When the bacon is done, I move it to a paper plate lined with a couple paper towels to drain with a slotted spoon and pour out most of the remainder of the grease. Then I dump the carrot, celery, and onion into that pan and add a little salt and a good bit of pepper to cook on medium heat for about 10 minutes or so, to about al dente, then add the garlic so that it doesn't burn.


While that's all cooking up, I peel and cube the potatoes.  It's a sticky, messy job, but again, very easy to do if they aren't quite baked all the way through.  Plus, it's the perfect opportunity to use up one of those plastic grocery bags we all have stashed somewhere in the kitchen!  If you compost, this would be even better for that.

By the time the potatoes are peeled, the veggies are in pretty good shape, so I dump everything into a bigger soup pot and set the bacon frying pan aside. Adding the potatoes to the veggies that have cooked down in the bacon grease lets them all soak up some flavor from each other.  I stir it all up pretty often, which also breaks the potatoes down, which is really good for the soup.  


After about 5 minutes of that, I add a carton of chicken broth.  You could use homemade or even the low sodium store bought kind, but like I said at the beginning, this soup is not meant to be healthy in my house.


I put about half of the cooked bacon in and let this cook till boiling, and that takes a bit, so this is where that leftover celery stick comes into play.  Any time I'm cutting celery, this happens. Takes me back to my childhood!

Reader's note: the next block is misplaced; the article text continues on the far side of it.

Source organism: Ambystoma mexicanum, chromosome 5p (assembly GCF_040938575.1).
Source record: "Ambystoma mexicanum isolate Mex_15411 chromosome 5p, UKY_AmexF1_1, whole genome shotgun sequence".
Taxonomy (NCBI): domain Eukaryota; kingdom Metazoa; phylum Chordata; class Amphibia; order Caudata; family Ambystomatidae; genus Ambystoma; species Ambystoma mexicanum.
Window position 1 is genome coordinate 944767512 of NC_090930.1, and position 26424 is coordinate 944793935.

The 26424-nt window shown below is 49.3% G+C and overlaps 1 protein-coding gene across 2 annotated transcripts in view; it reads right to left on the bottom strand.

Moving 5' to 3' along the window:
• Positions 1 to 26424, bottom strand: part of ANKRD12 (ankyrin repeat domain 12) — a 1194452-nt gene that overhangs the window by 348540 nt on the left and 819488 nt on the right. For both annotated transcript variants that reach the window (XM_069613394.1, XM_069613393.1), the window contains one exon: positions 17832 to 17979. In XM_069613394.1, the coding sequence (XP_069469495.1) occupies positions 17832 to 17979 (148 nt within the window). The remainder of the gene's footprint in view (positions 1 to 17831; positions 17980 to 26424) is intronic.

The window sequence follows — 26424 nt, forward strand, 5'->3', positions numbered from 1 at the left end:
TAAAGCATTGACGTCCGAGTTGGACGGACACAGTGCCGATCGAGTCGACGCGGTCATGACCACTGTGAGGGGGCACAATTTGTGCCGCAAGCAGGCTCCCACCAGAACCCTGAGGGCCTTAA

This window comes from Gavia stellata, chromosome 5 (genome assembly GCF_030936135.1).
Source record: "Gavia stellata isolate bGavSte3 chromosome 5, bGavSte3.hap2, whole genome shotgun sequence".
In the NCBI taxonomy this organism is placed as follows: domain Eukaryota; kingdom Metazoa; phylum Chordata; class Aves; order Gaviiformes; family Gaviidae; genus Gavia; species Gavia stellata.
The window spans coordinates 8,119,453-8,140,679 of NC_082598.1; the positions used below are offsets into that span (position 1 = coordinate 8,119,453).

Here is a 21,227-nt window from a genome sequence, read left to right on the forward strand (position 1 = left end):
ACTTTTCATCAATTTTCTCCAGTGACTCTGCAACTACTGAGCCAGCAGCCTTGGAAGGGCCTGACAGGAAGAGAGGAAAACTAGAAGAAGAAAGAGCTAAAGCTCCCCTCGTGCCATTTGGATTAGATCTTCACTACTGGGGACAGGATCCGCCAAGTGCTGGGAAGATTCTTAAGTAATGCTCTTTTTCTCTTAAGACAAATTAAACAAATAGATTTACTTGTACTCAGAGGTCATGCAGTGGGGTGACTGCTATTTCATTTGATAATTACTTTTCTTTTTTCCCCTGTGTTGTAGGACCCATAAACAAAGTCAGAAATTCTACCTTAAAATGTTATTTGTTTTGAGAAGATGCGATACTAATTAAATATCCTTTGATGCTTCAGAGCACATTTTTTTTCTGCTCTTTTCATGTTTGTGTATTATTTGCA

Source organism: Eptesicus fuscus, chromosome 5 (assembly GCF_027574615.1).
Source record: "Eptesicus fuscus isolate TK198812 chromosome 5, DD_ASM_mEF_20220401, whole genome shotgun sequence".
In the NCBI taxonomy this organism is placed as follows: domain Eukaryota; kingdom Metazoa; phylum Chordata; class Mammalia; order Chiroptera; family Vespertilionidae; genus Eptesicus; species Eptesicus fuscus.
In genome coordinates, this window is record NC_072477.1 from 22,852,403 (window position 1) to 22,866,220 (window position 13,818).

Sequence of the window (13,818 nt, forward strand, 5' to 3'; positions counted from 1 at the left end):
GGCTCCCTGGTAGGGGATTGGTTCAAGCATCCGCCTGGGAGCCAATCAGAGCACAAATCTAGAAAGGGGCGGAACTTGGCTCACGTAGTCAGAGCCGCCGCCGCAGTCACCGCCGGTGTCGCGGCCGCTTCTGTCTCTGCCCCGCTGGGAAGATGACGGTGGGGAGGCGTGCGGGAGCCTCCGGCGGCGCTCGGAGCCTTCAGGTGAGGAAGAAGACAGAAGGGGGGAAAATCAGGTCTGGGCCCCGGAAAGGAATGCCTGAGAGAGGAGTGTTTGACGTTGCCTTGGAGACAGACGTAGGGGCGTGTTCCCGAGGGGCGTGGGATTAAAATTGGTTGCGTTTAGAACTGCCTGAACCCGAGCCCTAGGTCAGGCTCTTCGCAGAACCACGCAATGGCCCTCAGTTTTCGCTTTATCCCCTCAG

I smear that celery stick with some peanut butter and I eat it.  While my dog looks on, drooling.  For Mati, it's more about the celery than the peanut butter.  That dog loves some veggies.

So at this point, I'm in my celery with PB bliss and it's time to get back to work.  I get some roux started in the bacon pan that I had set aside by melting 2 tablespoons of butter down.  Once it's nice and hot, I add two slightly heaping TBSP of flour and whisk, whisk, whisk to make up some roux.  I overflow the flour just a touch to compensate for the bacon grease and allow me to keep a thinner roux.


I also take a tablespoon of flour and about 1/4 cup of milk and shake it together in something with a lid.  This happens over the sink because unless you're Tupperware from the 80's, I don't care how good you think you are, you leak.  I've learned this lesson the hard way, many times.  

By the way, is that not the cutest little potato scrubber you've ever seen?  I love that the nearby outlet mall has a great kitchen gadget store!


After the soup has started boiling, I add that milk/flour mixture and the roux to thicken it up.  This is where it really starts looking like it's turning into something.  After putting them both in, I whisk pretty constantly until it's up to boiling again and then just stir for about 5 minutes after boiling with my trusty wooden spoon. The whisking and stirring helps thicken it up and it also breaks the potatoes down a little more, making an even thicker soup.  

How about that action shot, huh?

Once I've been stirring for those 5 minutes, the burner gets turned down (or the flame, for those of you lucky enough to cook with gas) and all of the unhealthiness comes into play.  I add the heavy cream first, about 1/4 - 1/2 cup, just enough to turn the soup white, about half a bag of shredded mild cheddar, then about 4 tablespoons of sour cream.  You can really use whatever kind of cheese you want, and freshly shred it, but I'm all about easy and cheddar.


Give that all a good stir until the cheese is nice and melty and you're ready to eat! I use some of the leftover bacon and cheese and some very thinly sliced scallions to top it off and serve it with biscuits.


Now tell me that doesn't sound good for a cold, snowy day?!?  Download the printable recipe below in either size and let me know if you try it out!



1 comment:

  1. Yum! We just had this a couple of weeks ago!

    ReplyDelete